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Thursday’s Vital Data: Facebook, Microsoft and Apple

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U.S. stock futures are trading lower this morning after staging one of the strongest one-day rallies in ages. Yesterday's 1,086 point gain for the Dow Jones Industrial Average marked its largest single-session point gain in history. This morning's gap lower will test the resolve of buyers and confirm whether yesterday was a one-off or the beginning of a more substantial recovery.

Heading into the open, futures on the Dow Jones Industrial Average are down 1.51% and S&P 500 futures are lower by 1.53%. Nasdaq-100 futures have shed 1.54%.

In the options pits, call volume spiked sharply yesterday, helping drive overall volume well above average levels. Specifically, about 23.1 million calls and 21 million puts changed hands on the session.

The optimism was felt at the CBOE, where the single-session equity put/call volume ratio cratered to 0.62. Meanwhile, the 10-day moving average held its ground at 0.81.

Options traders zeroed in on technology stocks yesterday. Facebook (NASDAQ: FB ) saw renewed options interest amid an impressive 8% rally. Microsoft (NASDAQ: MSFT ) and Apple (NASDAQ: AAPL ) followed suit with strong gains and increased options trading of their own.

Let's take a closer look:

Facebook (FB)

Facebook's ailing shares received a much-needed boost yesterday rallying 8.2% amid heavy volume. The gains lifted the once high-flying social media titan from its 52-week low notched during the prior trading session.

Although FB stock remains beneath all major moving averages, a slight RSI bullish divergence is starting to form, which suggests downside momentum is waning. Upside follow through is needed, but yesterday provided a promising turn in the right direction.

On the options trading front, calls slightly outpaced puts on the session. Activity increased to 146% of the average daily volume, with 424,450 total contracts traded. Call options accounted for 53% of the day's total.

With panic subsiding, implied volatility slid on the day to 50%, placing it at the 84th percentile of its one-year range. Premiums are pricing in daily moves of $4.20 or 3.1%.

Microsoft (MSFT)

The tech stock surge lifted MSFT stock 6.8% on Wednesday, but the rally lacked any kind of eye-popping volume. MSFT stock has now returned to the scene of its massive support breach near $100 giving it the chance to turn the breakout into a fakeout.

Much of the manic market moves are being technically driven, with little by way of individual stock news to focus on. This is the case with MSFT's massive price jump yesterday.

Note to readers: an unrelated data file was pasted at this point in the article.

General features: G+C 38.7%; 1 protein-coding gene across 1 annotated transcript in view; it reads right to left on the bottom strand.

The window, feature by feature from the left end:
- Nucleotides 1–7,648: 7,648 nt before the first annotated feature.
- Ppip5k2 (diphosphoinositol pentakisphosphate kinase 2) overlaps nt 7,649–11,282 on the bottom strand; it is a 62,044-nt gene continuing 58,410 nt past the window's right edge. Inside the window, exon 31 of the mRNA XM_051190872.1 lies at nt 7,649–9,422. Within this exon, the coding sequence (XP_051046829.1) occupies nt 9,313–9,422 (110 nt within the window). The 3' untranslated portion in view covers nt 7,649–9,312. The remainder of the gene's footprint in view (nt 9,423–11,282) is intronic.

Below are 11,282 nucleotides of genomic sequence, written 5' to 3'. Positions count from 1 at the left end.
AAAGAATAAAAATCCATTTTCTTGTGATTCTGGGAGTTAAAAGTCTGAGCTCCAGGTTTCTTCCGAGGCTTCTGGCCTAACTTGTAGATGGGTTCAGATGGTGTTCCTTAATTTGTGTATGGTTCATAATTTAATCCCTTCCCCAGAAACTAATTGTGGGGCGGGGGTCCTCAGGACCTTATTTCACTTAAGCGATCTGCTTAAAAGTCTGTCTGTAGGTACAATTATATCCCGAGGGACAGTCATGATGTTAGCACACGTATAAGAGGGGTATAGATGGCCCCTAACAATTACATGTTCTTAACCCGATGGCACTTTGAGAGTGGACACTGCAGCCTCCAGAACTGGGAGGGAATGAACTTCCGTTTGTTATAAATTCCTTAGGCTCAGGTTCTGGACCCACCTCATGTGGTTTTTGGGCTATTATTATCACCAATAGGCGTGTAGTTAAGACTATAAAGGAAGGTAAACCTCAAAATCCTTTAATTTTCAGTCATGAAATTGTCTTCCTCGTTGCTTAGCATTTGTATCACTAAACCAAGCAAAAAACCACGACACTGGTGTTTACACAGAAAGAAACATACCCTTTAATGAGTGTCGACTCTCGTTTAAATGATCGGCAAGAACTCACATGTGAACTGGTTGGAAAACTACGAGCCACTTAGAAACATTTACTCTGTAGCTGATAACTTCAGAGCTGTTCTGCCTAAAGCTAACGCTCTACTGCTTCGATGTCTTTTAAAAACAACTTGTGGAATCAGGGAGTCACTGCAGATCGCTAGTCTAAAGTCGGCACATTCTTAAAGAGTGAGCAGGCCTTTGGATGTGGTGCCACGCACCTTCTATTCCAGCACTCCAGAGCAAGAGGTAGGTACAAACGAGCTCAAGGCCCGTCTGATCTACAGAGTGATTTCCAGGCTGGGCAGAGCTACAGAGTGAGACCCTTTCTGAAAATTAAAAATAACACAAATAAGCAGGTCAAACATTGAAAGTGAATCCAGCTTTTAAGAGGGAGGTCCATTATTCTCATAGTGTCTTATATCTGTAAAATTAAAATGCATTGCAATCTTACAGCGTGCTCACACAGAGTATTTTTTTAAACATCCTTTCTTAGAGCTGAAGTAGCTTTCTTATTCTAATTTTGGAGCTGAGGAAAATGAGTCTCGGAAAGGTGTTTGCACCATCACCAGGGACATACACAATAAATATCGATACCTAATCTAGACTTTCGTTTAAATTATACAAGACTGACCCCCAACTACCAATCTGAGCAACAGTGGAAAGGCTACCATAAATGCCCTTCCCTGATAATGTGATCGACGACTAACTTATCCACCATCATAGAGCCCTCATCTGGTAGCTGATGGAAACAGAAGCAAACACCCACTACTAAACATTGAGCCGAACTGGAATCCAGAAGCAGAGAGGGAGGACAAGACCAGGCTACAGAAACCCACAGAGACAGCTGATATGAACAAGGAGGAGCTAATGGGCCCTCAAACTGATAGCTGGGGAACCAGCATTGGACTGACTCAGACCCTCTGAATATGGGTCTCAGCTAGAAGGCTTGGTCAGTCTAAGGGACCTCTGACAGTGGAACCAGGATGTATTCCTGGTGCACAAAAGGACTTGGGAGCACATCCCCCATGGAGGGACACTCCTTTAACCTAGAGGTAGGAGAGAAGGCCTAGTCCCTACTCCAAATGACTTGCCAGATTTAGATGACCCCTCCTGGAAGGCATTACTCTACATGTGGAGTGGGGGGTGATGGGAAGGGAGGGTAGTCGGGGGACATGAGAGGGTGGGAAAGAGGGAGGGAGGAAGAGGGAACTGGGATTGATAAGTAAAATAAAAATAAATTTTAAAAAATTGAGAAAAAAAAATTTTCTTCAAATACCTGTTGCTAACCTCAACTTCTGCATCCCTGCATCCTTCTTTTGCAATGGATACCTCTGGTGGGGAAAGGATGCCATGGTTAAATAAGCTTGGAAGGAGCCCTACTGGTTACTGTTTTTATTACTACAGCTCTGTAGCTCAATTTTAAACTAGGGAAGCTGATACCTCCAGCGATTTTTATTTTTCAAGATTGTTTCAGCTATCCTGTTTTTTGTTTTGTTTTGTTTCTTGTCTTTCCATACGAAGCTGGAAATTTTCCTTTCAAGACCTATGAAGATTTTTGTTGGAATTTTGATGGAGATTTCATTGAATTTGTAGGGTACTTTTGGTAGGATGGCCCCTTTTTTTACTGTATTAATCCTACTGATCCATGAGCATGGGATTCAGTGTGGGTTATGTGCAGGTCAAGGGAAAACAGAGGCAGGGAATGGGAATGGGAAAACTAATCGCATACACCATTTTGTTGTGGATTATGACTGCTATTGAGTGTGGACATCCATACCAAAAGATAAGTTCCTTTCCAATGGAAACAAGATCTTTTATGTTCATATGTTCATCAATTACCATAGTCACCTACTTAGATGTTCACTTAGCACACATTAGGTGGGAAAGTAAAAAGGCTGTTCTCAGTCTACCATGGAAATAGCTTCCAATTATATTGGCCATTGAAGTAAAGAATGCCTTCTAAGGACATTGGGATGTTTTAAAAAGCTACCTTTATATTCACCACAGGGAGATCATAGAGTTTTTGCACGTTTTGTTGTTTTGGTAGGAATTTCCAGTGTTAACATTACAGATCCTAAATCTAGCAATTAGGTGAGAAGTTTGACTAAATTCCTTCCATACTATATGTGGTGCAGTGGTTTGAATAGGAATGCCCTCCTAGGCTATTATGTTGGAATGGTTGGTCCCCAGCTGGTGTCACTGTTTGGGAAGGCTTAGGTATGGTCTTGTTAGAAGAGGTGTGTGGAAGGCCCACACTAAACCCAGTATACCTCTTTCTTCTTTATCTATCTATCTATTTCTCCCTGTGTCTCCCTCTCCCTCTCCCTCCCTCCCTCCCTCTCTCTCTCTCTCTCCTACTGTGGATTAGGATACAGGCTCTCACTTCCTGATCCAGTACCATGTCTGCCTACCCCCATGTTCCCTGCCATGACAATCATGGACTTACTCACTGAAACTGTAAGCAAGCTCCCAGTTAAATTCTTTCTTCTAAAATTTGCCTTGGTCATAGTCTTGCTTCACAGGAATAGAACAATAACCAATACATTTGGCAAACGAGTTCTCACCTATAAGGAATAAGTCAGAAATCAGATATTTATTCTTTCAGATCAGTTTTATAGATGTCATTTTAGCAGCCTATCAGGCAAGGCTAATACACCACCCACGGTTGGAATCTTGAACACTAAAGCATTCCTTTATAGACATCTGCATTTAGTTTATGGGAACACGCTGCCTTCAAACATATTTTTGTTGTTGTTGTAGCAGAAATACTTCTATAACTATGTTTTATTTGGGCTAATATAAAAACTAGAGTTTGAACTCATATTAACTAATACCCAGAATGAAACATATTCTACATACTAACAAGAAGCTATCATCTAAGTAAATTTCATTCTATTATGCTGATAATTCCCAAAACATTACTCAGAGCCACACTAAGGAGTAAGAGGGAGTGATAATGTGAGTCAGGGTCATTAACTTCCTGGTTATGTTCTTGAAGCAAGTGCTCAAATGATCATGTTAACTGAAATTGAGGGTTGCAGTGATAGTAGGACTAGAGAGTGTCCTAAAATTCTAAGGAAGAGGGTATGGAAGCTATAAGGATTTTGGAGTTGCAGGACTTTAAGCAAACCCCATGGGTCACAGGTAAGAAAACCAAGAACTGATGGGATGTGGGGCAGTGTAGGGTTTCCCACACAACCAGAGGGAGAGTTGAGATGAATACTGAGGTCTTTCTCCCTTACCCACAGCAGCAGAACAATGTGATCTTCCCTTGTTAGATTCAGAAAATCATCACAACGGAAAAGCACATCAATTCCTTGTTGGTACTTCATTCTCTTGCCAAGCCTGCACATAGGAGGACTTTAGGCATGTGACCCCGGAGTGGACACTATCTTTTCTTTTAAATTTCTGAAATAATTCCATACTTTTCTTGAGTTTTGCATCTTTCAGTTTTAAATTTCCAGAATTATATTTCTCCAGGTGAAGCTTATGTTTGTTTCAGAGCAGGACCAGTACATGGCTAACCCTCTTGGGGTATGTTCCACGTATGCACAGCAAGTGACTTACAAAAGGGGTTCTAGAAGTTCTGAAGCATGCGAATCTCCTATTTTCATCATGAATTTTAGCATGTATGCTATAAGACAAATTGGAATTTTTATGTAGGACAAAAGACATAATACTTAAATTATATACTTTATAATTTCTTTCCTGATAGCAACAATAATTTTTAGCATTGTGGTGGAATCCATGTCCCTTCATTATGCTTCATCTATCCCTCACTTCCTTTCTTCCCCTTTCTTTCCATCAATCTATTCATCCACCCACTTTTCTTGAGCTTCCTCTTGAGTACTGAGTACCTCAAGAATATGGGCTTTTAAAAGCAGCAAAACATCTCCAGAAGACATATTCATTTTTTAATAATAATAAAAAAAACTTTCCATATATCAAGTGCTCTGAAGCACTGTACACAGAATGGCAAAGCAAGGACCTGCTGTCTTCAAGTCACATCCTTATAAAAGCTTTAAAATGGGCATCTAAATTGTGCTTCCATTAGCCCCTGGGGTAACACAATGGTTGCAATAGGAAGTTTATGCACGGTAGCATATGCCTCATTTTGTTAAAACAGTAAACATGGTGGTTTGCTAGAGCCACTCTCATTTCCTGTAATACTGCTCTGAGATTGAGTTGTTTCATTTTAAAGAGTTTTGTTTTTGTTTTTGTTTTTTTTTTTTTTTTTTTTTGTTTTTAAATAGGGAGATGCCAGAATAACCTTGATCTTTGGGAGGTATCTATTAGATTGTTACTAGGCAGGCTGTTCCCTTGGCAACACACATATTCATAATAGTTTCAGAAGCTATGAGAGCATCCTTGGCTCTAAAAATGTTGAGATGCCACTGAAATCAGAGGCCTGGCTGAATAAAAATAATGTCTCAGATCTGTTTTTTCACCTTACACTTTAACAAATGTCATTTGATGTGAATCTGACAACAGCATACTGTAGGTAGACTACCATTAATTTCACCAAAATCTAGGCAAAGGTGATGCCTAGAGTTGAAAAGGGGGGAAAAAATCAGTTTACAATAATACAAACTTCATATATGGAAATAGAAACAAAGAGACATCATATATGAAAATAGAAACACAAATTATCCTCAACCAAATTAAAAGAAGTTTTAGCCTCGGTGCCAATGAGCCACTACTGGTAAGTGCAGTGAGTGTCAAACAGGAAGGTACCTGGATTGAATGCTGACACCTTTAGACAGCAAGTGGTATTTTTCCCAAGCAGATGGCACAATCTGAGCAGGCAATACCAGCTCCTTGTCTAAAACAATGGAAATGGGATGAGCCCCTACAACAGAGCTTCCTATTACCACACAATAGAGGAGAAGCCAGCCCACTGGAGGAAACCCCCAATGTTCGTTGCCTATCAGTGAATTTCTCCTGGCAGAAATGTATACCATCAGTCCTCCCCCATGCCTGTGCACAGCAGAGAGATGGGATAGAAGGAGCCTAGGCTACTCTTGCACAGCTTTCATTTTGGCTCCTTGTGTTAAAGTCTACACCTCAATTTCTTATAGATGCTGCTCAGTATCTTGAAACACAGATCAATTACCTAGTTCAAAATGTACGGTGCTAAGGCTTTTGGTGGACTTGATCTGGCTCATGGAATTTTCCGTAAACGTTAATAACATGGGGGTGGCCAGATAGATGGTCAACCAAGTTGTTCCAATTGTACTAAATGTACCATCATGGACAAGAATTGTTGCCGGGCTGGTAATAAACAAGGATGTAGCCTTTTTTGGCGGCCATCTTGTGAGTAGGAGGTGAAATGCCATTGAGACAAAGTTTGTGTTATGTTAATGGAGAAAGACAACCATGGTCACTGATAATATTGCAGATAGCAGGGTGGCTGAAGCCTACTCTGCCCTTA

On the options trading front, traders were aggressively snatching up calls. Activity swelled to 129% of the average daily volume, with 235,426 total contracts traded. 58% of the trading came from call options alone.

Implied volatility fell back to 42%, moving it back to the 77th percentile of its one-year range. Premiums are now pricing in daily moves of $2.66 or 2.6%.

Apple (AAPL)

Apple shares caught a bid alongside every other tech darling Wednesday. By day's end, the maker of all i-things had risen 7% and reclaimed all that was lost in the prior two disastrous trading sessions.

Despite the impressive gains, the trend remains mired in weakness. The RSI tagged a new low alongside its price this week signaling downside momentum is increasing. That means for now this rebound should be viewed as one of the dead-cat variety.

On the options trading front, calls won the day. Activity lifted to 125% of the average daily volume, with 795,563 total contracts traded. Calls contributed 55% to the day's take.

Implied volatility fell on the day to 43% placing it at the 81st percentile of its one-year range. Premiums are pricing in daily moves of $4.29 or 2.7%.

As of this writing, Tyler Craig didn't hold positions in any of the aforementioned securities. Want insightful education on how to trade? Check out his trading blog, Tales of a Technician .

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The post Thursday's Vital Data: Facebook, Microsoft and Apple appeared first on InvestorPlace .

The views and opinions expressed herein are the views and opinions of the author and do not necessarily reflect those of Nasdaq, Inc.


The views and opinions expressed herein are the views and opinions of the author and do not necessarily reflect those of Nasdaq, Inc.

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